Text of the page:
Every running surface has a different impact on your body. Varying the surface you run on during the week works different muscles in your legs. Although running on different surfaces helps create toned, fit and sexy legs, you should limit your runs on certain surfaces to protect your joints. Running on the treadmill and running on concrete both have positive and negative effects on your bones, muscles and health.
Running on the treadmill has several advantages over running on concrete. You can run on a treadmill throughout the year. It's especially useful during the winter when the weather conditions in some parts of the country are too cold and dangerous to be running around in. Treadmills allow you to set your pace, so you don't unknowingly slow down when you start feeling tired. They have a softer surface that makes running easier on your joints and helps prevent injury. Most treadmills have a cardio profile that helps you run at a certain pace to maintain a steady, safe heart rate. They also have a hill profile that helps you tone your thighs and booty.
Constantly running on a treadmill can get boring after awhile. The scenery never changes and you're forced to look at the same surroundings throughout the duration of your run. Although the surface of the treadmill protects your legs from injury, it doesn't help strengthen your bones or joints for running on other surfaces. Running often on a treadmill will condition your legs to soft surfaces and put you at a risk for injury if you're not prepared for uneven outdoor, hard surfaces.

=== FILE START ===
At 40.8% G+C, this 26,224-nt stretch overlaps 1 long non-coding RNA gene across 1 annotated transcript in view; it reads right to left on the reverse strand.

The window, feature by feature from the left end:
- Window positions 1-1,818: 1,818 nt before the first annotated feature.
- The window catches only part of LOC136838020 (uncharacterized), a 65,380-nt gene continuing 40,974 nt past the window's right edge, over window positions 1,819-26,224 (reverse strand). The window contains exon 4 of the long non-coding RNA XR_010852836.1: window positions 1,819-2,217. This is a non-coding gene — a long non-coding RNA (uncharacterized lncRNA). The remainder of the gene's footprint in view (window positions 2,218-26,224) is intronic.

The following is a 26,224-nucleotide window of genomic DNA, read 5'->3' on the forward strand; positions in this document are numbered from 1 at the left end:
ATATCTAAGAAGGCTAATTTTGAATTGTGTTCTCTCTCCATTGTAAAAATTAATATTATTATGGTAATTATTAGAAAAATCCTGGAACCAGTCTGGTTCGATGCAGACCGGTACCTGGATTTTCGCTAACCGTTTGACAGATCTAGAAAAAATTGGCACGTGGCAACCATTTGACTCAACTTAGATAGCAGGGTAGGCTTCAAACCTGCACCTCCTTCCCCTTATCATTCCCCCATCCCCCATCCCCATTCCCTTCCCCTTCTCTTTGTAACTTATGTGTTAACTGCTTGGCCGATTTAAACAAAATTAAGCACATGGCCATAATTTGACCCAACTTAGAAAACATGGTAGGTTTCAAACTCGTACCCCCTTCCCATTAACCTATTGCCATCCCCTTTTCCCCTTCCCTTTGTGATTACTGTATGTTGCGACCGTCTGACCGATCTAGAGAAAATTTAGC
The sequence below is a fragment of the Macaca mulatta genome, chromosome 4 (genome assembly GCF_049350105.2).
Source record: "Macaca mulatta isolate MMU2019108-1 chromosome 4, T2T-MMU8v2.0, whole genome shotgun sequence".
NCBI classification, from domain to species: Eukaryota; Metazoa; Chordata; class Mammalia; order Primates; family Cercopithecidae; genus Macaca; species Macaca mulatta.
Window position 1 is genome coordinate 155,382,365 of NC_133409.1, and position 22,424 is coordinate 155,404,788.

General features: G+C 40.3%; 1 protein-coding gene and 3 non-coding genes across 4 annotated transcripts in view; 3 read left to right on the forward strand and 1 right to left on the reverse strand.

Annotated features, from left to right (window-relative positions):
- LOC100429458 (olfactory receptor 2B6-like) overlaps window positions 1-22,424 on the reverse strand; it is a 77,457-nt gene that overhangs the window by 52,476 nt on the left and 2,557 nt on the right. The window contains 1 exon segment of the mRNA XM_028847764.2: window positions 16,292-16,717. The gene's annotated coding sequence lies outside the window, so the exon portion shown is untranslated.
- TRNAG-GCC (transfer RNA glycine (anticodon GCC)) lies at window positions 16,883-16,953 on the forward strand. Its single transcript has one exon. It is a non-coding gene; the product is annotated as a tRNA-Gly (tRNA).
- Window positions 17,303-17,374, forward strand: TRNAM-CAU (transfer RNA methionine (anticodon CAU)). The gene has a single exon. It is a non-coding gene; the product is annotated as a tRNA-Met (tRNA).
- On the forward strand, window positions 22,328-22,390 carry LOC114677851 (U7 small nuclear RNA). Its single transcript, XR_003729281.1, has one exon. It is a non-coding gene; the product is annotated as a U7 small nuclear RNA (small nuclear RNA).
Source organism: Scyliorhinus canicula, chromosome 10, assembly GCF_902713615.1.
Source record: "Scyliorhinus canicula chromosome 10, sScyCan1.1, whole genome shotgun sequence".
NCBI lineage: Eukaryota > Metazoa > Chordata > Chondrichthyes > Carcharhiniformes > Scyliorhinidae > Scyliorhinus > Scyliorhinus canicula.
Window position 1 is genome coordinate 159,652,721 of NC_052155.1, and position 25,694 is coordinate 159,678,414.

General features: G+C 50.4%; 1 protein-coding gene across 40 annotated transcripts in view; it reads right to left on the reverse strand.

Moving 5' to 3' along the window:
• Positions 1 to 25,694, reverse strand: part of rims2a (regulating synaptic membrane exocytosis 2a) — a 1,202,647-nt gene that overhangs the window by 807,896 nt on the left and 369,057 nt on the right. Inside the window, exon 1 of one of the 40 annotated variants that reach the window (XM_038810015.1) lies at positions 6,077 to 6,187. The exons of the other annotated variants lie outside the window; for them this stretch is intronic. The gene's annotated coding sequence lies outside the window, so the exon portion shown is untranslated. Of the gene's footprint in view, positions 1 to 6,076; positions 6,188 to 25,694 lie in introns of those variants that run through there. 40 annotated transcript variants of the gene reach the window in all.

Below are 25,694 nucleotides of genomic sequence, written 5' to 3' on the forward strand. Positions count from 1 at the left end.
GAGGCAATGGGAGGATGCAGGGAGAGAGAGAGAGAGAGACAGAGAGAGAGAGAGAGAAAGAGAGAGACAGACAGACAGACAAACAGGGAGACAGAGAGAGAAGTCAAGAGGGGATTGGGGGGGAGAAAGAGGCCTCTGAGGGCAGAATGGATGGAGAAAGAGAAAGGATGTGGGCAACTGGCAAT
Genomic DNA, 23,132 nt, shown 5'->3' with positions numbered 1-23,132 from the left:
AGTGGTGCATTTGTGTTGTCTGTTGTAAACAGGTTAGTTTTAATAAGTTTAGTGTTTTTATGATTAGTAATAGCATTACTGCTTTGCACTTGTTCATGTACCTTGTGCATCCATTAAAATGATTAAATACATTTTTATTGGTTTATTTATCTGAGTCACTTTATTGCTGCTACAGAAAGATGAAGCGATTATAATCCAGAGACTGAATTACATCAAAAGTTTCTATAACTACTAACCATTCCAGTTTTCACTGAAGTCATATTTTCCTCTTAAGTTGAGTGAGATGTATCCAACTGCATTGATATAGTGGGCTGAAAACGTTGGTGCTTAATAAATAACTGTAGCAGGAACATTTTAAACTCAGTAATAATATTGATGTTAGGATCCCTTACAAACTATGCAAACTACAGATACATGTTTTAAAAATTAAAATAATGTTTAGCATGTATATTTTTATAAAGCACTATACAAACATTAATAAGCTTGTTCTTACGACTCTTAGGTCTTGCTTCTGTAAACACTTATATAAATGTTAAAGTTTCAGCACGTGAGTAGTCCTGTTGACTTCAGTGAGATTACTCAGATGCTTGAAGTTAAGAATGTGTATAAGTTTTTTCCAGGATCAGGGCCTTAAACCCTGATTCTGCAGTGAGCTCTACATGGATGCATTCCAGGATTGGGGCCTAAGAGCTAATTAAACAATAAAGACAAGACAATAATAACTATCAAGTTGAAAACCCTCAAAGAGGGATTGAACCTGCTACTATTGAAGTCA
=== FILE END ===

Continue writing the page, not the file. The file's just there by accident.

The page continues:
Surprisingly, there are a few benefits of running on the hard concrete. Concrete is bare as opposed to other outdoor surfaces like grass, making it easier to see any potholes, rocks, broken glass or areas where the surface gets higher or lower. Concrete is also good for keeping your stride steady and forward. Running on surfaces like sand and wet soil can cause you to sink into the ground and lose energy. You then lose more energy by working harder to get yourself out of the sand.
Running on the hard concrete is not the best for achieving those toned, sexy legs. In fact, it's one of the hardest surfaces you can run on. Because of this, more stress is put on your joints, muscles and bones. Time spent running on concrete should be limited to avoid injuries or fractures. If you have any type of pain before you decide to go running on concrete, it's best to pick a different surface until the pain goes away.
- Weight Loss Resources: Treadmill Running versus Road Running
- Running Planet: The Pros and Cons of Treadmill Training
- Naturally Engineered: 3 Reasons Running Barefoot on Concrete is Actually Nicer Than Grass
- Shape: Trail Running or Road Running?
- Competitor: The Importance of Varying Your Running Surfaces
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